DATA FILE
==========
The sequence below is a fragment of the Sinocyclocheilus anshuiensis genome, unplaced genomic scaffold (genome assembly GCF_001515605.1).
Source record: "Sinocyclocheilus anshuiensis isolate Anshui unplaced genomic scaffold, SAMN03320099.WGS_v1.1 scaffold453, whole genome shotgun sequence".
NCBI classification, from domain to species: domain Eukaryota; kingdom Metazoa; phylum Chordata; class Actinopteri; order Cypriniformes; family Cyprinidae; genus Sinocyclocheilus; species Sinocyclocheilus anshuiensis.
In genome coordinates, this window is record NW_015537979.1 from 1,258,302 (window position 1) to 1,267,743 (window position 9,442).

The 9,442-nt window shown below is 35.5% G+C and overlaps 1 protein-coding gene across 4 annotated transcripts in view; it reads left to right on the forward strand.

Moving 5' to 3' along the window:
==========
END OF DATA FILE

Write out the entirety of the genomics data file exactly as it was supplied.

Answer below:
The sequence below is a fragment of the Sinocyclocheilus anshuiensis genome, unplaced genomic scaffold (genome assembly GCF_001515605.1).
Source record: "Sinocyclocheilus anshuiensis isolate Anshui unplaced genomic scaffold, SAMN03320099.WGS_v1.1 scaffold453, whole genome shotgun sequence".
NCBI classification, from domain to species: domain Eukaryota; kingdom Metazoa; phylum Chordata; class Actinopteri; order Cypriniformes; family Cyprinidae; genus Sinocyclocheilus; species Sinocyclocheilus anshuiensis.
In genome coordinates, this window is record NW_015537979.1 from 1,258,302 (window position 1) to 1,267,743 (window position 9,442).

The 9,442-nt window shown below is 35.5% G+C and overlaps 1 protein-coding gene across 4 annotated transcripts in view; it reads left to right on the forward strand.

Moving 5' to 3' along the window: